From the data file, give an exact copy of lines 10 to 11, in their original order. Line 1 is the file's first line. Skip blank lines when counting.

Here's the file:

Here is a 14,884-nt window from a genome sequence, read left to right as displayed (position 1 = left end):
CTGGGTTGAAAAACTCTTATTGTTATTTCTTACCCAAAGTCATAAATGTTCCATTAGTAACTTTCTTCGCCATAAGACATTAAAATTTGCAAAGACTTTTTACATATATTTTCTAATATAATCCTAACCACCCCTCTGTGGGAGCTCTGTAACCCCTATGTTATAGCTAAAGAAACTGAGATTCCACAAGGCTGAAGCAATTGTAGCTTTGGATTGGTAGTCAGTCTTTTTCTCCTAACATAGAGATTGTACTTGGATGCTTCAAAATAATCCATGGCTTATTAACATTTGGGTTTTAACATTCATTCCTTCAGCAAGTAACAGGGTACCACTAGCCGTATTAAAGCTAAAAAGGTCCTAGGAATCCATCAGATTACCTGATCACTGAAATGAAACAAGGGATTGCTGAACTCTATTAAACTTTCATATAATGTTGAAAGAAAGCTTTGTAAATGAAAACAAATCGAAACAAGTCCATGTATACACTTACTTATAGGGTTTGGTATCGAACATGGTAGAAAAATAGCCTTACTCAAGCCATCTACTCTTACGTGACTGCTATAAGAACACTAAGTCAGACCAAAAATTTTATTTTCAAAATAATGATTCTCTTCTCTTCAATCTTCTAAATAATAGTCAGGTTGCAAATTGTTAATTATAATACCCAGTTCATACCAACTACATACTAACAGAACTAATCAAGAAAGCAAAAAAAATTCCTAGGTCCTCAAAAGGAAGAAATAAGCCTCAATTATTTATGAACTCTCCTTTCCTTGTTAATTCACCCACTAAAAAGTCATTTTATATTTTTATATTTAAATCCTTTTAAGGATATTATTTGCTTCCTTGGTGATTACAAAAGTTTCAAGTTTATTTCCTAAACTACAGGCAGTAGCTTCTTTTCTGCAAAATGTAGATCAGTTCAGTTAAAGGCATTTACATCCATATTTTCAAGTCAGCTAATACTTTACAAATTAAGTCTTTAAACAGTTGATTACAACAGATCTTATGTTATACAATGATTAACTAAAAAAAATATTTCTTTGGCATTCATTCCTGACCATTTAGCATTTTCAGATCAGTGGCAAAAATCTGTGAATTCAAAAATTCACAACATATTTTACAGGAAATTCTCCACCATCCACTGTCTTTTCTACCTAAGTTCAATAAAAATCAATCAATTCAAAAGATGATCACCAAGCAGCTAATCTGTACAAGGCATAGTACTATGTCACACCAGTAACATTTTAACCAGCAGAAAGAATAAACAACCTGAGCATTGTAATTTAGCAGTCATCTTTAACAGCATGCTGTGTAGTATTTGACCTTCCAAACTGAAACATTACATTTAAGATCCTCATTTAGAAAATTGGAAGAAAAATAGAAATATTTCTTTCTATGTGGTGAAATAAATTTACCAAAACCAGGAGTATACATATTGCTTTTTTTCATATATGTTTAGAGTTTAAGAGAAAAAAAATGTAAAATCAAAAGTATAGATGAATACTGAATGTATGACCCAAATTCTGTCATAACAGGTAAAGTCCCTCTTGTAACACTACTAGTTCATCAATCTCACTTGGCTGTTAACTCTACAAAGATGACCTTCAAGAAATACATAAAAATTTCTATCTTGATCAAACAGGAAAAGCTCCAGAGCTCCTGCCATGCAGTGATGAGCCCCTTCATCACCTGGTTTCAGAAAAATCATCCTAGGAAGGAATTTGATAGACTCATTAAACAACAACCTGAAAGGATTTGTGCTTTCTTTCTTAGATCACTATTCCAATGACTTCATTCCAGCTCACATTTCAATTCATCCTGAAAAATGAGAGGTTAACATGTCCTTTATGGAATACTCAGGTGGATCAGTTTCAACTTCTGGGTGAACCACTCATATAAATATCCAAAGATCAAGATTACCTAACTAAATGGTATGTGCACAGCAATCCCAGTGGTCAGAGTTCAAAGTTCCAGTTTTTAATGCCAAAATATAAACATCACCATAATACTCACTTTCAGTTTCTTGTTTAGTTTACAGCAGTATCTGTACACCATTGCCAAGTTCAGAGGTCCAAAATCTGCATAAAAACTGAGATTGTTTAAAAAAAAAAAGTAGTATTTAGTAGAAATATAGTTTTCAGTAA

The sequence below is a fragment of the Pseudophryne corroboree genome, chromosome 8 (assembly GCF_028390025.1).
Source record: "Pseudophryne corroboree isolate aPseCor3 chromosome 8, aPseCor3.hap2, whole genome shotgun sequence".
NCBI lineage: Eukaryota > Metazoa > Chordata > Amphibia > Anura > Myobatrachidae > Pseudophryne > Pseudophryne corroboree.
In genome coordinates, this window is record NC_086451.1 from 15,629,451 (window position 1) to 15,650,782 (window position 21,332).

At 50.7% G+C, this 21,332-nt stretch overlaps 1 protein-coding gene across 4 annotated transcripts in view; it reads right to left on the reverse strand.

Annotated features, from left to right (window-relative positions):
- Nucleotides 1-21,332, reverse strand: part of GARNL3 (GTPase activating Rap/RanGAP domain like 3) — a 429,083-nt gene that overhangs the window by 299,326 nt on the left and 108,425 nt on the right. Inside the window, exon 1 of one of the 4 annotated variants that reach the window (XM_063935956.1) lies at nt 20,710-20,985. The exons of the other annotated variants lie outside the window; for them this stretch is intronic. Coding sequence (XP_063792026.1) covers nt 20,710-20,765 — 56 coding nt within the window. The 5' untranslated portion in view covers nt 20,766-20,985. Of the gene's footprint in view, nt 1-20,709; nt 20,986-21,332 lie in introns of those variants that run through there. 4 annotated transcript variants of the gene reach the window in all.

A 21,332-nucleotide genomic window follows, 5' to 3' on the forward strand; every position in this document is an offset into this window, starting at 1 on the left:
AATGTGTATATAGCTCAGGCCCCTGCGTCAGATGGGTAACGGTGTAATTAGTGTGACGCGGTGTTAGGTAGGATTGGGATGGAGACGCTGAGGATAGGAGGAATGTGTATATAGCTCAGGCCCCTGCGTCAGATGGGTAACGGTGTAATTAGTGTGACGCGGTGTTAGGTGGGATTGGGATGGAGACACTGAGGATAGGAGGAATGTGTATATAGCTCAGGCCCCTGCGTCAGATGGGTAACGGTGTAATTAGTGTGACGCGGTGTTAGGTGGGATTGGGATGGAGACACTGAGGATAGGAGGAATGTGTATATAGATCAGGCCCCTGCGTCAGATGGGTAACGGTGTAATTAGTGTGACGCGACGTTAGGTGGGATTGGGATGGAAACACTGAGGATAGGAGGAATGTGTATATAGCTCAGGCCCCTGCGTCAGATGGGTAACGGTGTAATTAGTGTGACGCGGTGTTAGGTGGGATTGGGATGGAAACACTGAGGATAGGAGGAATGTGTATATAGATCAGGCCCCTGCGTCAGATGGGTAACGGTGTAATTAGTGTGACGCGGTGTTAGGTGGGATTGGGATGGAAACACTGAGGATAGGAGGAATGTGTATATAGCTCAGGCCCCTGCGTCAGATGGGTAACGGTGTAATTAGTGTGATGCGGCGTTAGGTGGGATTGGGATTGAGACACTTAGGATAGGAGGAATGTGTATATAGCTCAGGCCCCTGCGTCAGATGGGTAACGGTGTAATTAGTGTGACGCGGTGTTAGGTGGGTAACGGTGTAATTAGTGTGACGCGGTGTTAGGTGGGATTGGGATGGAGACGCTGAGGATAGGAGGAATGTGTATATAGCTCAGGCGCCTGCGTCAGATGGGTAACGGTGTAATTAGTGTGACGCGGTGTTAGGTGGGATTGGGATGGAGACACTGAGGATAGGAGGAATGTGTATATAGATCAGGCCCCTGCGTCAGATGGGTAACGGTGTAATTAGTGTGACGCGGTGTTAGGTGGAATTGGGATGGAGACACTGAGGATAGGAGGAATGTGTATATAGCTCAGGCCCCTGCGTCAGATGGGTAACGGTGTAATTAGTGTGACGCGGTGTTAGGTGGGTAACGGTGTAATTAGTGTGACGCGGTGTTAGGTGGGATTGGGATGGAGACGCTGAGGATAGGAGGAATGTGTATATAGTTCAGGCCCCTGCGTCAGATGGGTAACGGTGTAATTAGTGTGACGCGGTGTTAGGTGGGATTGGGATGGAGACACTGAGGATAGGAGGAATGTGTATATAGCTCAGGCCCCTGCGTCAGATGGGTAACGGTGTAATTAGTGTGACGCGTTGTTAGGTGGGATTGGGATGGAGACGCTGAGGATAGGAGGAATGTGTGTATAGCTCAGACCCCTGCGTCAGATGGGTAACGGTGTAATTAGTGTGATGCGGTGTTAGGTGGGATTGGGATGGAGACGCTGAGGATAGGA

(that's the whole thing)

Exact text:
A 21,332-nucleotide genomic window follows, 5' to 3' on the forward strand; every position in this document is an offset into this window, starting at 1 on the left:
AATGTGTATATAGCTCAGGCCCCTGCGTCAGATGGGTAACGGTGTAATTAGTGTGACGCGGTGTTAGGTAGGATTGGGATGGAGACGCTGAGGATAGGAGGAATGTGTATATAGCTCAGGCCCCTGCGTCAGATGGGTAACGGTGTAATTAGTGTGACGCGGTGTTAGGTGGGATTGGGATGGAGACACTGAGGATAGGAGGAATGTGTATATAGCTCAGGCCCCTGCGTCAGATGGGTAACGGTGTAATTAGTGTGACGCGGTGTTAGGTGGGATTGGGATGGAGACACTGAGGATAGGAGGAATGTGTATATAGATCAGGCCCCTGCGTCAGATGGGTAACGGTGTAATTAGTGTGACGCGACGTTAGGTGGGATTGGGATGGAAACACTGAGGATAGGAGGAATGTGTATATAGCTCAGGCCCCTGCGTCAGATGGGTAACGGTGTAATTAGTGTGACGCGGTGTTAGGTGGGATTGGGATGGAAACACTGAGGATAGGAGGAATGTGTATATAGATCAGGCCCCTGCGTCAGATGGGTAACGGTGTAATTAGTGTGACGCGGTGTTAGGTGGGATTGGGATGGAAACACTGAGGATAGGAGGAATGTGTATATAGCTCAGGCCCCTGCGTCAGATGGGTAACGGTGTAATTAGTGTGATGCGGCGTTAGGTGGGATTGGGATTGAGACACTTAGGATAGGAGGAATGTGTATATAGCTCAGGCCCCTGCGTCAGATGGGTAACGGTGTAATTAGTGTGACGCGGTGTTAGGTGGGTAACGGTGTAATTAGTGTGACGCGGTGTTAGGTGGGATTGGGATGGAGACGCTGAGGATAGGAGGAATGTGTATATAGCTCAGGCGCCTGCGTCAGATGGGTAACGGTGTAATTAGTGTGACGCGGTGTTAGGTGGGATTGGGATGGAGACACTGAGGATAGGAGGAATGTGTATATAGATCAGGCCCCTGCGTCAGATGGGTAACGGTGTAATTAGTGTGACGCGGTGTTAGGTGGAATTGGGATGGAGACACTGAGGATAGGAGGAATGTGTATATAGCTCAGGCCCCTGCGTCAGATGGGTAACGGTGTAATTAGTGTGACGCGGTGTTAGGTGGGTAACGGTGTAATTAGTGTGACGCGGTGTTAGGTGGGATTGGGATGGAGACGCTGAGGATAGGAGGAATGTGTATATAGTTCAGGCCCCTGCGTCAGATGGGTAACGGTGTAATTAGTGTGACGCGGTGTTAGGTGGGATTGGGATGGAGACACTGAGGATAGGAGGAATGTGTATATAGCTCAGGCCCCTGCGTCAGATGGGTAACGGTGTAATTAGTGTGACGCGTTGTTAGGTGGGATTGGGATGGAGACGCTGAGGATAGGAGGAATGTGTGTATAGCTCAGACCCCTGCGTCAGATGGGTAACGGTGTAATTAGTGTGATGCGGTGTTAGGTGGGATTGGGATGGAGACGCTGAGGATAGGA